1. Your child is the same person they were at two weeks old.  And there’s nothing you can do about it.
  2. Your child will roll their eyes at you one day, and you will know they are right: you are embarrassing.
  3. You can’t protect them forever or everywhere, but you will never stop trying – your gray hair and worry lines will be your reward.
  4. By the time you figure out what you’re doing your child will move on to a new terrifying phase.
  5. And…No matter what you accomplish people will judge you by how your children turn out.  Or at least all the other moms of the world will.

Feel free to add your scary mom truism in the comments!

Promoting a Healthy Relationship to Food for Your Tween

Have you ever used the word “diet” with your kid?  Do you reward or punish with food in your home?  Do you cook – and if you do, do you involve your kids?  We are going to tackle the big topic of kids and food this week at our KidzVuz twitter party.  We’ve all heard the scary statistics about kids and obesity, diabetes and other illnesses caused purely by poor diets in this country.  And then we are bombarded by the other images – the anorexic and bulimic girls – on the other end of the eating disorder spectrum.  So, how can we find a really good, healthy way to approach food and teach that to our kids?

On Wednesday, October 19th at 10pm we will be talking about food and tweens with a teacher and mom of a tween daughter, Cristie Ritz King and nutritionist and founder of Foodtrainers, Lauren Slayton.  We’ll be dishing about picky eaters, creating healthy eating habits, having fun cooking together and more.  Plus, it wouldn’t be a twitter party without prizes, so we’ll be giving away 2 $25 gift cards to GrubHub (because it’s also fun to order in as a family!) and a $25 gift card to Panera Bread so you can get some freshly baked bread to go with your homemade meals.  (or course you could also get some yummy desserts, that’s up to you!)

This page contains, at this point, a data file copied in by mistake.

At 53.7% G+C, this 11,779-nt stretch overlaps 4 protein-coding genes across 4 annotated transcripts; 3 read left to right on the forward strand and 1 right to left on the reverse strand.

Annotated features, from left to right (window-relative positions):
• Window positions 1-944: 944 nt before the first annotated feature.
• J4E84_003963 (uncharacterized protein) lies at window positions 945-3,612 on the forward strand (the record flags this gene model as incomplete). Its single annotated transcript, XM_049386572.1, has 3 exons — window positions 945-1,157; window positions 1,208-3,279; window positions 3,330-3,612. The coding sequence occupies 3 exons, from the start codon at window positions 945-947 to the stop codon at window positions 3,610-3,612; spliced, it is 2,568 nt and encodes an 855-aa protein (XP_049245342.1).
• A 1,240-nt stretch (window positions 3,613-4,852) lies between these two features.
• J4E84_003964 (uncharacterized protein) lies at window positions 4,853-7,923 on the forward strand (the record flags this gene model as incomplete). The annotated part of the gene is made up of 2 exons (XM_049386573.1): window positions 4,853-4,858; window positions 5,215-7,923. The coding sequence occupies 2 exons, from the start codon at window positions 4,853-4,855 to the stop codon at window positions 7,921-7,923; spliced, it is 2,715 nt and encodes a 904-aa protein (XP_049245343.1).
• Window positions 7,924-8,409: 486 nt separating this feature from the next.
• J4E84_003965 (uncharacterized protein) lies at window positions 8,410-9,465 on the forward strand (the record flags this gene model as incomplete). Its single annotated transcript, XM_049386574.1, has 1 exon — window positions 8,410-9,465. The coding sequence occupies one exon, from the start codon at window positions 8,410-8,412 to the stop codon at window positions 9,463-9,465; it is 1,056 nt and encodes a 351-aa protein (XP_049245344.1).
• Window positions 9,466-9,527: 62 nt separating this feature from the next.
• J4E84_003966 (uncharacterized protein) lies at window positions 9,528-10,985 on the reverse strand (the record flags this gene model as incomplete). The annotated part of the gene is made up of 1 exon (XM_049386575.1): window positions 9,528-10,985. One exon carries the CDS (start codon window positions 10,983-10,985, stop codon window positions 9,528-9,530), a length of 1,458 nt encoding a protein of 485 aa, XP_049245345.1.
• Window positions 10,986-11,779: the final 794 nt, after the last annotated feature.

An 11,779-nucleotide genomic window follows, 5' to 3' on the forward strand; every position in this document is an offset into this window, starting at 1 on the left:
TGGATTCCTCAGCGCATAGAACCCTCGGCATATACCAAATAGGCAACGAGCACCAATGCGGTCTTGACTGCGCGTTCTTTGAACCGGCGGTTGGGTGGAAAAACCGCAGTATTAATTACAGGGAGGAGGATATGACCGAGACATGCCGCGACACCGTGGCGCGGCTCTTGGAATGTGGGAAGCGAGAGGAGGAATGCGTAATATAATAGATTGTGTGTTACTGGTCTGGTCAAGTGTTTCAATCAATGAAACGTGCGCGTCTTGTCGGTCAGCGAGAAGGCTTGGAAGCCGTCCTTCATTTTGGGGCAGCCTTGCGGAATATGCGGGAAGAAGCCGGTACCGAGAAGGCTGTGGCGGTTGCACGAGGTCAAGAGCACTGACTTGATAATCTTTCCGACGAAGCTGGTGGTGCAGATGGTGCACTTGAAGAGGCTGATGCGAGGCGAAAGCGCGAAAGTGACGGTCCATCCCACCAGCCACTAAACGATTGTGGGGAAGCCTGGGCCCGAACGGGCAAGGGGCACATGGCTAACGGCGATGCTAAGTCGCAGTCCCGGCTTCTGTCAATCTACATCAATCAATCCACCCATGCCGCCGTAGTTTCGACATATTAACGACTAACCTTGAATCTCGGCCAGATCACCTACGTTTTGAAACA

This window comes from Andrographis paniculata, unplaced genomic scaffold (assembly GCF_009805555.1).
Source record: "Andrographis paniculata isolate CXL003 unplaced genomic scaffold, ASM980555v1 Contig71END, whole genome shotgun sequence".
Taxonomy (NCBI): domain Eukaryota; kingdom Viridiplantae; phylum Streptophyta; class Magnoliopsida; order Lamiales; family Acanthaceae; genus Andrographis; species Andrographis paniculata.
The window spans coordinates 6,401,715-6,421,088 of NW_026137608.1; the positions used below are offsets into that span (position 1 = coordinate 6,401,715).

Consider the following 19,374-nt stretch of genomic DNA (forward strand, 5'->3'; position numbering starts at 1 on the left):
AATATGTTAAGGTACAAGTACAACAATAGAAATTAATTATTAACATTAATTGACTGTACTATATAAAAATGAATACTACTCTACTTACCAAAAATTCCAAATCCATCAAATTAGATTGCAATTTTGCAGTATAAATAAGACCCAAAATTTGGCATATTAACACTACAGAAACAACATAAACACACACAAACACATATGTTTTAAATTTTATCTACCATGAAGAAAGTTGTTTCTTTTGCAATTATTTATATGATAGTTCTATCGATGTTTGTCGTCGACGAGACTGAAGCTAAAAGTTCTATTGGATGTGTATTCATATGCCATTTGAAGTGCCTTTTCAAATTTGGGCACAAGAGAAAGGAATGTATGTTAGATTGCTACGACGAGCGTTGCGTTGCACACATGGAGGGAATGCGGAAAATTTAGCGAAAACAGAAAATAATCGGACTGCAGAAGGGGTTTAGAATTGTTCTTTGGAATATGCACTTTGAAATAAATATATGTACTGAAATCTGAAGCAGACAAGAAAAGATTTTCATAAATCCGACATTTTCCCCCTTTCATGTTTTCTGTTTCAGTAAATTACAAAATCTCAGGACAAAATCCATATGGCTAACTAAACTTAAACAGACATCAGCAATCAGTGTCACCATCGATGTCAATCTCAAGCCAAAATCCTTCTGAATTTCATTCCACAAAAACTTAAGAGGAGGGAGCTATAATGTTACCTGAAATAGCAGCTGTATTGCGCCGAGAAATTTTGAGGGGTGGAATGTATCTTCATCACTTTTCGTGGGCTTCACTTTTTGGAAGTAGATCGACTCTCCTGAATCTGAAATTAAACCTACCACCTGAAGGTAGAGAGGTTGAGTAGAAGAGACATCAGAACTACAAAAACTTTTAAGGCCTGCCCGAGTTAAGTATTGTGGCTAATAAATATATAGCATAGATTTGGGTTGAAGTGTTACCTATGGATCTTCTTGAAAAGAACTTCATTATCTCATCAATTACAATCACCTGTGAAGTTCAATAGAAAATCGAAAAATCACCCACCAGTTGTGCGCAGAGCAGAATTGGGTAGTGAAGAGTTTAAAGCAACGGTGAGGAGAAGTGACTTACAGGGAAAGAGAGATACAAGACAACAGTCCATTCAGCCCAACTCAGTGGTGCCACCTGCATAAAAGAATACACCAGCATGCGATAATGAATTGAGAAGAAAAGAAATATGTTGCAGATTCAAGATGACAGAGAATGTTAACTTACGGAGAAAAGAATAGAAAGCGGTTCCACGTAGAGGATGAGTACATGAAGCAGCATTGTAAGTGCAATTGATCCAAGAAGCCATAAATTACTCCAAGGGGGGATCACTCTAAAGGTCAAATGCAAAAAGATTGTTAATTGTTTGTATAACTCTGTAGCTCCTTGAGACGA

So click over here and join us on Wednesday night!

My Back to School Promise to My Daughters

This week my daughters had to sign a Code of Behavior Agreement for their Hebrew School.  It stated that they wouldn’t use electronic devices at school, would arrive on time, respect others and the property and basically act like a decent human being.  Not much to ask for.  At their real school the discipline code is a ridiculous generic booklet sent home by the DOE that reads more like a legal document and doesn’t mean anything to a child.  Either way, the idea of child signing a slip of paper as a way to enforce real respect and civility is a waste of time.  The real code of behavior comes from home where expectations are discussed, debated and understood.  Same is true in effective classrooms.  And that is all well and good.  What I haven’t seen much of is a code of behavior to be signed by parents.  (or teachers and staff for that matter)  So I’m laying out my behavior contract for how I will help them with their educational goals and work for the year.

  1. I will provide an organized workspace for my kids.  Folders, pencil cases, supplies and quiet.  They will know where their stuff is, be able to find it and put it back themselves and feel like they have a real space to work.  It’s called the kitchen table but it’s theirs until dinner time.
  2. I will make them go to bed at a reasonable bedtime.  Isn’t that nice of me?
  3. I will not give them ready answers to homework problems or let them give up on difficult questions.
  4. I will volunteer – way too much – at their school, but still try to attend events with them.  This one is my tricky one.  The irony of being so heavily involved at the co-President level of the PA is that it sometimes comes at the expense of actually being there for your kid.  But, that’s something I’m getting better at balancing.
  5. I won’t embarrass them.  (well, not intentionally anyway)

And really I don’t know what else to say.  There’s the important stuff like fighting budget cuts and pushing for better and more challenging curriculum and enrichment but those are huge, big picture items that are part of my job.  I wish I could promise that I won’t complain in front of them about the things that make me nuts at their school and at the Department of Education, but that would be almost impossible.

So, that’s it.  That’s my code of behavior for the year.  I wonder what would happen if schools really did make parents sign contracts – and held them to it – and vice versa.  What do you think you can do to help your child’s education goals for the year?

Join Parenting’s Mom Congress on Education and Learning on Facebook at www.facebook.com/momcongress to connect with parents around the country who are standing up for great schools.  Want to make your school great right NOW?  Enter the Mom Congress School Transformation Grant contest to win $20,000 for your school.